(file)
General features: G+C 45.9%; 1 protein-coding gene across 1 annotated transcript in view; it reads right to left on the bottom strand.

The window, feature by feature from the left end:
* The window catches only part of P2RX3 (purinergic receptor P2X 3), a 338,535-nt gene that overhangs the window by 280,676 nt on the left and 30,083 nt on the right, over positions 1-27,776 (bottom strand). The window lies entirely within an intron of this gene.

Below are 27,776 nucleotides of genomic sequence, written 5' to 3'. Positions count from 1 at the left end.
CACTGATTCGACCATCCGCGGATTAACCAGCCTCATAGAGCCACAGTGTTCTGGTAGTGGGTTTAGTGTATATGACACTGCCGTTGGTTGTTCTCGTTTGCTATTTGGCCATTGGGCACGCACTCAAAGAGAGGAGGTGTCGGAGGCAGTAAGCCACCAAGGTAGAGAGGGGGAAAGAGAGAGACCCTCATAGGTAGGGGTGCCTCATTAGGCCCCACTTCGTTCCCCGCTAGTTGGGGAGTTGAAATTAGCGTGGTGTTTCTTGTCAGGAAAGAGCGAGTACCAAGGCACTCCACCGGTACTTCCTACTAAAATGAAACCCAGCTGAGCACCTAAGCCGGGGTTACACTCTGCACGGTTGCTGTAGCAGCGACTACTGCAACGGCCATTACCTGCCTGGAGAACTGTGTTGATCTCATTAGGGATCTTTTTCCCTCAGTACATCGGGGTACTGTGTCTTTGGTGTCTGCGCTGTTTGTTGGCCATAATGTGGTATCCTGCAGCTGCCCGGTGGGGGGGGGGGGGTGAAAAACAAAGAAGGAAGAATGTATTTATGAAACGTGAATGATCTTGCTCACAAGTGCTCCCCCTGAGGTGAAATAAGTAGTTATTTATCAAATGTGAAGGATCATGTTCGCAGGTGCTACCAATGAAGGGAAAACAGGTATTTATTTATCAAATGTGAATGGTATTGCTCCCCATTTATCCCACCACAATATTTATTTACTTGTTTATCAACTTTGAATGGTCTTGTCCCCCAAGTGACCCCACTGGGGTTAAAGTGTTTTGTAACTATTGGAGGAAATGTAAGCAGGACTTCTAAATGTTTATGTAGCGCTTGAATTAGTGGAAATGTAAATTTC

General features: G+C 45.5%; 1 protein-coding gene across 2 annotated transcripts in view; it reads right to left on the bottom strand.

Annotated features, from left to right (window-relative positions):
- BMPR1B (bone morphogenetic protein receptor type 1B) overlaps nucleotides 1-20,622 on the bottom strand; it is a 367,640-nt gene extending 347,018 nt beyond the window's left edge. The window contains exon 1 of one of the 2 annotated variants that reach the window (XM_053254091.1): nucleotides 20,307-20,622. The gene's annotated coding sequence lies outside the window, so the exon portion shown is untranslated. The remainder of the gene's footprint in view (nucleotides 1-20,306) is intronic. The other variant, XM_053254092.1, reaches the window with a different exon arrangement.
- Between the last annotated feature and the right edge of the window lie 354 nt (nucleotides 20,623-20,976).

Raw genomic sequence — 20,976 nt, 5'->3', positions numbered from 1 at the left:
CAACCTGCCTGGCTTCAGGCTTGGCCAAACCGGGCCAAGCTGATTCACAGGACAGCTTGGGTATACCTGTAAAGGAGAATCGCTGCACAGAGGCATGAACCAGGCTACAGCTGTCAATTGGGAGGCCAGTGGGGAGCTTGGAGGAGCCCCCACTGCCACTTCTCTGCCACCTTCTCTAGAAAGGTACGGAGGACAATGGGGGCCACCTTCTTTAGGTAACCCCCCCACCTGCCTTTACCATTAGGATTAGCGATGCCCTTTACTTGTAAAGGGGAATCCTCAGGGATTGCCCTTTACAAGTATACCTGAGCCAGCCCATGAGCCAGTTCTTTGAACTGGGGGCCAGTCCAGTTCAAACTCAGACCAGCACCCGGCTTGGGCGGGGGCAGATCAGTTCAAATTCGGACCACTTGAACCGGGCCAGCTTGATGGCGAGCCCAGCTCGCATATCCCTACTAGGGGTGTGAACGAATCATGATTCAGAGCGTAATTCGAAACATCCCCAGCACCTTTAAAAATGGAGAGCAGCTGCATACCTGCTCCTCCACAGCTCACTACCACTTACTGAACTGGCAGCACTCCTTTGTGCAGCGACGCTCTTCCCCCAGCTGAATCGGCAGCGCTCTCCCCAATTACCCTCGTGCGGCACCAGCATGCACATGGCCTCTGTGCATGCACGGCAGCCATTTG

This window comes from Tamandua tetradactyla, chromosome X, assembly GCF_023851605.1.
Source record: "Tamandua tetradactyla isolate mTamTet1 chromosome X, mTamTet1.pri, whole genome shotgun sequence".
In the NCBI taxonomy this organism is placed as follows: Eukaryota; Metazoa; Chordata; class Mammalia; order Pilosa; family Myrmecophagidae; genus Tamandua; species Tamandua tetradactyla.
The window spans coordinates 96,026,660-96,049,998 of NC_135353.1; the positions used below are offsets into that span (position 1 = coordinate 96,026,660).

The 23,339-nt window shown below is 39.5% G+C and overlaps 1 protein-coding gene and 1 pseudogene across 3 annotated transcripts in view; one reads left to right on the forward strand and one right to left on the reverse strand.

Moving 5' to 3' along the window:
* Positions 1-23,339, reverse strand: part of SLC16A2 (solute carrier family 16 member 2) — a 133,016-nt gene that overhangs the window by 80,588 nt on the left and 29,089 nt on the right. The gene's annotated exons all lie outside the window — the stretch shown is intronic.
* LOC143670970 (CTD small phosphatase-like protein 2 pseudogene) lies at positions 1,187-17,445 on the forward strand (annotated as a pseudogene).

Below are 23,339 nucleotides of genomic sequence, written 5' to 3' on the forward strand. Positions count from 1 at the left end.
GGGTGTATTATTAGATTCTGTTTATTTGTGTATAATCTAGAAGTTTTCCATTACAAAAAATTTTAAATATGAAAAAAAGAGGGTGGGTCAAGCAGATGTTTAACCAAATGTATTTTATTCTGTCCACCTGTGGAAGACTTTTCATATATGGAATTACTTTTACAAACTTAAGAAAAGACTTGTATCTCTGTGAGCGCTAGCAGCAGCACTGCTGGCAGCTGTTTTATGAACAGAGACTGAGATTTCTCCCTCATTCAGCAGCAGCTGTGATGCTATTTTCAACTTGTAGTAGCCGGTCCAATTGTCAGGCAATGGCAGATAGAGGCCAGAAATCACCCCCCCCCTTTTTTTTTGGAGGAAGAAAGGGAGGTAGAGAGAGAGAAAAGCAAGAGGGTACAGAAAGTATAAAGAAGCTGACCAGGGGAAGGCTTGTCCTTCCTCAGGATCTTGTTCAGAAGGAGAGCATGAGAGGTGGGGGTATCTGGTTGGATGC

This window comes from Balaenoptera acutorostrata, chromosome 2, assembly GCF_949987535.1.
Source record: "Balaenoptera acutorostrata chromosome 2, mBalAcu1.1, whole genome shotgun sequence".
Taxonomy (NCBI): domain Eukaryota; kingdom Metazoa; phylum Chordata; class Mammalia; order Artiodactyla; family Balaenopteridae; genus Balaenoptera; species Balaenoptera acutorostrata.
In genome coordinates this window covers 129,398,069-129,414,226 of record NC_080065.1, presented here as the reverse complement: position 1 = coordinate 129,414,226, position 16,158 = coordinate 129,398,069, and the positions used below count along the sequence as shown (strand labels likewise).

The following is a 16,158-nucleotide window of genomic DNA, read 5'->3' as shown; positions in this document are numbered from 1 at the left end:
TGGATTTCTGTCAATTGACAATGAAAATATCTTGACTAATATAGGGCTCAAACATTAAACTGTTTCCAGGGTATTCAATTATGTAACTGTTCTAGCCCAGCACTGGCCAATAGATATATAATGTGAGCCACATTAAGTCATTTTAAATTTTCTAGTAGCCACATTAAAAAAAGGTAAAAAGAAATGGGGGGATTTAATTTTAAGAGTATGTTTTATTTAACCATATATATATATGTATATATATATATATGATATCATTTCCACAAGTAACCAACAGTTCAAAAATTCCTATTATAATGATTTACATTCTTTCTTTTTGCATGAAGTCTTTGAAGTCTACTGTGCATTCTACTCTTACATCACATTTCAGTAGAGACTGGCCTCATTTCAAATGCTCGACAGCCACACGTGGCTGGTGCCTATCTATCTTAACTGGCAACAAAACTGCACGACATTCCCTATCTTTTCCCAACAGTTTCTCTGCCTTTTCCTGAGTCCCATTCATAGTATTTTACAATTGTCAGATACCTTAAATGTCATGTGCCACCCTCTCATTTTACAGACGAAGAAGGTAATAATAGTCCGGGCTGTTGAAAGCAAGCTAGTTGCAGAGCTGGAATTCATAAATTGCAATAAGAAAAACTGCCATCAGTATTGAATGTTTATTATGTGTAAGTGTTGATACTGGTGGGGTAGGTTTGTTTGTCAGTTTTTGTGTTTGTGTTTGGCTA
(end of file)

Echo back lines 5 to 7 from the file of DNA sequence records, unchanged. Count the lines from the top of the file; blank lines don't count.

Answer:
CACTGATTCGACCATCCGCGGATTAACCAGCCTCATAGAGCCACAGTGTTCTGGTAGTGGGTTTAGTGTATATGACACTGCCGTTGGTTGTTCTCGTTTGCTATTTGGCCATTGGGCACGCACTCAAAGAGAGGAGGTGTCGGAGGCAGTAAGCCACCAAGGTAGAGAGGGGGAAAGAGAGAGACCCTCATAGGTAGGGGTGCCTCATTAGGCCCCACTTCGTTCCCCGCTAGTTGGGGAGTTGAAATTAGCGTGGTGTTTCTTGTCAGGAAAGAGCGAGTACCAAGGCACTCCACCGGTACTTCCTACTAAAATGAAACCCAGCTGAGCACCTAAGCCGGGGTTACACTCTGCACGGTTGCTGTAGCAGCGACTACTGCAACGGCCATTACCTGCCTGGAGAACTGTGTTGATCTCATTAGGGATCTTTTTCCCTCAGTACATCGGGGTACTGTGTCTTTGGTGTCTGCGCTGTTTGTTGGCCATAATGTGGTATCCTGCAGCTGCCCGGTGGGGGGGGGGGGGTGAAAAACAAAGAAGGAAGAATGTATTTATGAAACGTGAATGATCTTGCTCACAAGTGCTCCCCCTGAGGTGAAATAAGTAGTTATTTATCAAATGTGAAGGATCATGTTCGCAGGTGCTACCAATGAAGGGAAAACAGGTATTTATTTATCAAATGTGAATGGTATTGCTCCCCATTTATCCCACCACAATATTTATTTACTTGTTTATCAACTTTGAATGGTCTTGTCCCCCAAGTGACCCCACTGGGGTTAAAGTGTTTTGTAACTATTGGAGGAAATGTAAGCAGGACTTCTAAATGTTTATGTAGCGCTTGAATTAGTGGAAATGTAAATTTC

General features: G+C 45.5%; 1 protein-coding gene across 2 annotated transcripts in view; it reads right to left on the bottom strand.

Annotated features, from left to right (window-relative positions):